Green Feast

The Ecology Center
16 chefs + 200 guests
8 appetizers + 4 courses
Oh, and 100°

Don’t worry, we’ll be by the beach, I say to myself. Well you were wrong, self, it’s HOT today in San Juan Capistrano. We roll up to The Ecology Center and out jumps the crew, ready for action. If you don’t get a tickle in your gut you’re not paying attention. Every shoot has it’s unknowns and Green Feast is no different. 8 chefs making appetizers for the Eco App Off + 10 chefs for the 4-course dinner. No small feat.

Greeted by a little blue house and the smell of green, the location is unassuming. A heavy wood sign painted with neon green leads the way to the arena as more signs mark the territory. The sweat droplets start to fall as I move into the bio-dome. Excuse me, “geodesic dome.” I could use one of these.

Empty and quiet, colorful and odd, The Ecology Center is beginning to grow on me. But just like the heat, there is NO escaping the table for this feast. Knives and forks stand at attention, clear glasses wait to be cooled. Fragrant herbs from the garden and meat on the grill find your nose while your ears pick up chopping in the distance and the buzz of guests arriving. Enough wandering, let’s get to work. Remember to enjoy the ride.

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Can we get your name?

I’m Evan Marks, Executive Director of The Ecology Center. We’re an eco-education center in San Juan Capistrano that believes that people can make a difference, each and every day.

You’ve done this before.

[Everybody laughs]

So what’s the big deal about where our food comes from?

Well, food allows us to make a positive choice every single day. With Green Feast, for example, every ingredient is sourced within 250 miles, and that’s a big deal. Most of our everyday food comes from 1,000 to 2,000 miles away. Think about what those systems look like; big industrial systems, transportation, moving commodity food all over the world to your plate. Does that sound very appetizing?

Not very.

Doesn’t sound very good to me, either. Local food is the opposite of that. It’s building relationships with local farmers, it’s connecting with the people that are preparing it like all these incredible chefs. It’s tasting the most exquisite, seasonal food. Seasonal is the secret.

This is tomato season and we eat as many tomatoes as we’re able to, then we can them and move on. And then it’s squash season, winter squash, and root season and we get into dark leafy greens. That’s the wonder of food, that it moves, right? If your menu doesn’t change every day, it should at least change every month.

I try to tell them four times a year, at least so we can shoot new dishes.

Four times a year is great, but there’s always transition, so why not celebrate what’s really seasonal and fresh. Tomatoes are abundant right now but in two, three weeks they’ll start fading off.

[To Chad, shooting video] How’s he look? He’s sweating a little.

[Laughing] I know, it’s hot right!?


Greg Daniels

Haven Collective, Orange

Hidden Haven Farms rabbit rillettes, spent grain crisp, Drake Family Farms Fromage Blanc, local fig jam, Future Food Farms chervil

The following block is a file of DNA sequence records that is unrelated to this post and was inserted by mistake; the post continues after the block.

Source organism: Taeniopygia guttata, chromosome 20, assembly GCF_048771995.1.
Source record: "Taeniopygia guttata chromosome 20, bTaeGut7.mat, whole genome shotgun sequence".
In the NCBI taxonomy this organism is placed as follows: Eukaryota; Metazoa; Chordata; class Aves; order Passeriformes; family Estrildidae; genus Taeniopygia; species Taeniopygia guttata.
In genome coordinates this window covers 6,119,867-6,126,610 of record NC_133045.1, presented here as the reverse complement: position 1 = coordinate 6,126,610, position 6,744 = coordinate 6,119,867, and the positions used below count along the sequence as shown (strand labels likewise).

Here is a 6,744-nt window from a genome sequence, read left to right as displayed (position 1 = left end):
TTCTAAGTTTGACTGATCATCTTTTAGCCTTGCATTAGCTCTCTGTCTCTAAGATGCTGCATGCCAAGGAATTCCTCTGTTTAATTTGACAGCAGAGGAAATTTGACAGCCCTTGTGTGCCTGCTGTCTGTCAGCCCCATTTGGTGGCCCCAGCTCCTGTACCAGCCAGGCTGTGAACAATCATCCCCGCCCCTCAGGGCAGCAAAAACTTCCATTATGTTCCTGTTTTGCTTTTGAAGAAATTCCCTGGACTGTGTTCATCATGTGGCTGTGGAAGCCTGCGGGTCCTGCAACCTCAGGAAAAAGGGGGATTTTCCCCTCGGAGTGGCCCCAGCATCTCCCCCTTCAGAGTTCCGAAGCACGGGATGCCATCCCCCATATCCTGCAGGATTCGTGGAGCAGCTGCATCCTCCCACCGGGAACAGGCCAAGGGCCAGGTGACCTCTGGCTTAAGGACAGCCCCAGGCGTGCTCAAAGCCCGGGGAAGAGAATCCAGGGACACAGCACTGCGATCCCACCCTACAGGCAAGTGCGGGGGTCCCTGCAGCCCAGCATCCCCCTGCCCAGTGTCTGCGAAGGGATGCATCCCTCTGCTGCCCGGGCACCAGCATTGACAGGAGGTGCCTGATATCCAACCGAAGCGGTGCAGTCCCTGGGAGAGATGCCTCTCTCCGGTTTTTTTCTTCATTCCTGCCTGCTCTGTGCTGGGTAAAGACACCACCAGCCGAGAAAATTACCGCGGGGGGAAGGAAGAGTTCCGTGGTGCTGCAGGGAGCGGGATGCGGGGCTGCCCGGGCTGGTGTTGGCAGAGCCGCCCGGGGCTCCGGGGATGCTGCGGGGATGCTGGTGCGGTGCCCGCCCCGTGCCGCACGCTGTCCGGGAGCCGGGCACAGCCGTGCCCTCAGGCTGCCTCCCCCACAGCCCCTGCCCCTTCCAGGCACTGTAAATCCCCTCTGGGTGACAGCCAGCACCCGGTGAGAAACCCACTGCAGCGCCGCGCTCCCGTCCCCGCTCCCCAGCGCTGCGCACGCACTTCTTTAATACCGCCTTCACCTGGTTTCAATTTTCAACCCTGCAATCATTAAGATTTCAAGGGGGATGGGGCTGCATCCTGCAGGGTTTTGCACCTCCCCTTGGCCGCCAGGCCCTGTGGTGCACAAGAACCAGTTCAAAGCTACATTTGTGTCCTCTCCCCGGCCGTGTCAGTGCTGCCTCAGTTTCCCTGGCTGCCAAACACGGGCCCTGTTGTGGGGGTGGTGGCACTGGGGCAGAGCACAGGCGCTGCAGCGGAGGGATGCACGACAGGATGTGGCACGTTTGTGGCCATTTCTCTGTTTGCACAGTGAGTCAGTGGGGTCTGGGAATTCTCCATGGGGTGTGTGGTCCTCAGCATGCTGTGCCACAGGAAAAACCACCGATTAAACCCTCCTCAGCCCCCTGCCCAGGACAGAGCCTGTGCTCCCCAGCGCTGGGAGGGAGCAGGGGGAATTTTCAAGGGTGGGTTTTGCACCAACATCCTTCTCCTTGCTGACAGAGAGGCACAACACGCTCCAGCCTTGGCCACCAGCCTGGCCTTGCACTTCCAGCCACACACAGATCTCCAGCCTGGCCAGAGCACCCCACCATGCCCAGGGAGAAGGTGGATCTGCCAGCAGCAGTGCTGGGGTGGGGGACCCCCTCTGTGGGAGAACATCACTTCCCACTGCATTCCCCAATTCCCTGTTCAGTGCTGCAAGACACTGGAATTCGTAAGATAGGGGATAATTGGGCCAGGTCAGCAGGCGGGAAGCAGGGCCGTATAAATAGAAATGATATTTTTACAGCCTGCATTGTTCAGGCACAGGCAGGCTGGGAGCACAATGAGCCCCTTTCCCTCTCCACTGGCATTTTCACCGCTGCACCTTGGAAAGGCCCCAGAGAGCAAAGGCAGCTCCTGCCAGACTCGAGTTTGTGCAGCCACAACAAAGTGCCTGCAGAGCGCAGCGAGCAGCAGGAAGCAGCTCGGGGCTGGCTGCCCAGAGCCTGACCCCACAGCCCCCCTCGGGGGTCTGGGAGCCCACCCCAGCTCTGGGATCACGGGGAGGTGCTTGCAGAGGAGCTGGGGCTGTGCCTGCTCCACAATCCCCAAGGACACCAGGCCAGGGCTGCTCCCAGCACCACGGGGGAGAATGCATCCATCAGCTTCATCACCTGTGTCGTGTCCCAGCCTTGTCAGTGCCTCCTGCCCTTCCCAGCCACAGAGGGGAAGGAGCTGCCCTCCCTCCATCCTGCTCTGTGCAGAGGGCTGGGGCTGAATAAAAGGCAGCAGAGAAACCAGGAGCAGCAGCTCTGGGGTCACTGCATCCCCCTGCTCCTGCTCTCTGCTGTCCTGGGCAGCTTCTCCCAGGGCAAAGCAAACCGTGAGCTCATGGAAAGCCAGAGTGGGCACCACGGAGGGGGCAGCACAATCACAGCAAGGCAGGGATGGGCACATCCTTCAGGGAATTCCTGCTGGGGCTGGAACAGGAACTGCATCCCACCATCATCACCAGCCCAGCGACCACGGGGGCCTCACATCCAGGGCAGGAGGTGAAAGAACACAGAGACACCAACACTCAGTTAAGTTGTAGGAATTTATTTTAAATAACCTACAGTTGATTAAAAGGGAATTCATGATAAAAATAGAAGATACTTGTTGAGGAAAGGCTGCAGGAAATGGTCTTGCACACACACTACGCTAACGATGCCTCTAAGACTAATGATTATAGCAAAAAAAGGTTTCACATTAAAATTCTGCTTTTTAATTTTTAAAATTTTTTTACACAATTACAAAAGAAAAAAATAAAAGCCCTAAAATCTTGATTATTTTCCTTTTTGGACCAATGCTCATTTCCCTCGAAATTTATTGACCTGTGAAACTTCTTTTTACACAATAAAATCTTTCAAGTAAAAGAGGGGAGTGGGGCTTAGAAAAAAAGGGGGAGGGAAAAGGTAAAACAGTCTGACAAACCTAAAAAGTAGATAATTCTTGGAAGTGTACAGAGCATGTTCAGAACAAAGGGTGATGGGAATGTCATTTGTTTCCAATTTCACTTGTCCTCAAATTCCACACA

What’s the story of your dish?

We get rabbits from this great farmer named Cheryl at Hidden Haven Farms down in San Diego county. She brings us beautiful rabbits and we made a rillette out of the rabbit meat this time. Serving it on a spent grain crisp from our own brewery in Pasadena. We took the spent grain and dehydrated it, then sent it to my baker at OC Baking and had him make a lavash out of it. We’re serving it with a little bit of Drake’s Farm fromage blanc and also a local fig jam that we made.


Paul Buchanan

Primal Alchemy, Long Beach

Assorted charcuterie from Cook Pigs Ranch with chef made condiments

What’s the story of your dish?

[Assembling his appetizers] Well I’ve done charcuterie for the last 3 or 4 years and built a network of local products like local pigs and I try to partner with local growers. Some of them don’t even know how to raise the pigs you’re asking them to make. You say you want the pigs to have a certain amount of fat and they say “what do I feed them to get like that?” So it takes a history lesson. What do the Italians do? Why are Ibérico hams so good? Why are they so expensive and revered? It’s because of how they’re raised and fed and how they get exercise. They get to walk between trees to get more acorns and root their food, then they come back to their pen at night.

So armed with that information the local people raising pigs like Cook Pigs Ranch create a dehesa, a swath of land where the pigs can roam, get nuts, exercise. The quality is just amazing, the fat is amazing. You’re not raising a pig in 6 months like most commercial pigs. They’re not ever in confinements. They eat pistachios and macadamia nuts and tortillas, actually [Laughing]. Or masa. Being well fed and taken care of, it doesn’t take anything but a piece of pork, salt, and time to make a wonderful piece of charcuterie.

We’re kind of bringing back a tradition that’s been lost for a long time. [Pointing to his meat] This coppa is made from the shoulder and spala ham is from the front leg so it’s not as fatty, it’s more like a traditional ham. We’re doing one with pickled radish from Long Beach. We pickle all of our own stuff and cure our own meats. Our bread is from OC Baking Company and our friend Dean Kim, who does a great job. And these are all tomatoes from my garden; last of the season. I’ve been doing Green Feast ever since it started, 5 years I think. It’s grown to a wonderful event. Think I still have the same hat [laughing].

Looks like it.

Except I got the “no GMO” sticker on there now. I like that.

Right on.


Noah Blom

Arc Restaurant, Costa Mesa

Land. Sea. Air. - Crispy duck, coal roasted pork, quail egg, caviar.

What’s the story of your dish?